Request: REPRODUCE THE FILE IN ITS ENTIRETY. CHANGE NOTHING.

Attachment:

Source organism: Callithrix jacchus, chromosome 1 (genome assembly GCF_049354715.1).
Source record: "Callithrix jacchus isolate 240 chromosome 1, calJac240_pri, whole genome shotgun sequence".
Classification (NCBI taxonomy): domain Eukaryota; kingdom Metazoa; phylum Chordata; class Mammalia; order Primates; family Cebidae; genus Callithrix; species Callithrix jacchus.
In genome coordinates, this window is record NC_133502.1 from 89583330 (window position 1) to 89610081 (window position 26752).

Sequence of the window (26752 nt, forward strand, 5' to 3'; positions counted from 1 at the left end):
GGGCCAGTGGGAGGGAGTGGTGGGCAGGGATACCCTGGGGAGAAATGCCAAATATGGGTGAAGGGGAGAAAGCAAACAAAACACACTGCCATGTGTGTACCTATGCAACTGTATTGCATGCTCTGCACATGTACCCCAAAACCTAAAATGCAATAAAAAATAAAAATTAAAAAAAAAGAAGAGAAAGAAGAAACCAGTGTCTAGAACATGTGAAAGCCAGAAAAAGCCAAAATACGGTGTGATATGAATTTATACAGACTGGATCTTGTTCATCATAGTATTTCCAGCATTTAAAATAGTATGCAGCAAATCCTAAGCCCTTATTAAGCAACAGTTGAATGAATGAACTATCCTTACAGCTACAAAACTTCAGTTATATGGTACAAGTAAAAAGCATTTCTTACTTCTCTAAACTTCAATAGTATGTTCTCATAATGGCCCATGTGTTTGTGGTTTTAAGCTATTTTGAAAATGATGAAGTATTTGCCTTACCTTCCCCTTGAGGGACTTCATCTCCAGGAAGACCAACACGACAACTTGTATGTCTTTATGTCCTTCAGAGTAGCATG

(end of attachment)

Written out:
Source organism: Callithrix jacchus, chromosome 1 (genome assembly GCF_049354715.1).
Source record: "Callithrix jacchus isolate 240 chromosome 1, calJac240_pri, whole genome shotgun sequence".
Classification (NCBI taxonomy): domain Eukaryota; kingdom Metazoa; phylum Chordata; class Mammalia; order Primates; family Cebidae; genus Callithrix; species Callithrix jacchus.
In genome coordinates, this window is record NC_133502.1 from 89583330 (window position 1) to 89610081 (window position 26752).

Sequence of the window (26752 nt, forward strand, 5' to 3'; positions counted from 1 at the left end):
GGGCCAGTGGGAGGGAGTGGTGGGCAGGGATACCCTGGGGAGAAATGCCAAATATGGGTGAAGGGGAGAAAGCAAACAAAACACACTGCCATGTGTGTACCTATGCAACTGTATTGCATGCTCTGCACATGTACCCCAAAACCTAAAATGCAATAAAAAATAAAAATTAAAAAAAAAGAAGAGAAAGAAGAAACCAGTGTCTAGAACATGTGAAAGCCAGAAAAAGCCAAAATACGGTGTGATATGAATTTATACAGACTGGATCTTGTTCATCATAGTATTTCCAGCATTTAAAATAGTATGCAGCAAATCCTAAGCCCTTATTAAGCAACAGTTGAATGAATGAACTATCCTTACAGCTACAAAACTTCAGTTATATGGTACAAGTAAAAAGCATTTCTTACTTCTCTAAACTTCAATAGTATGTTCTCATAATGGCCCATGTGTTTGTGGTTTTAAGCTATTTTGAAAATGATGAAGTATTTGCCTTACCTTCCCCTTGAGGGACTTCATCTCCAGGAAGACCAACACGACAACTTGTATGTCTTTATGTCCTTCAGAGTAGCATG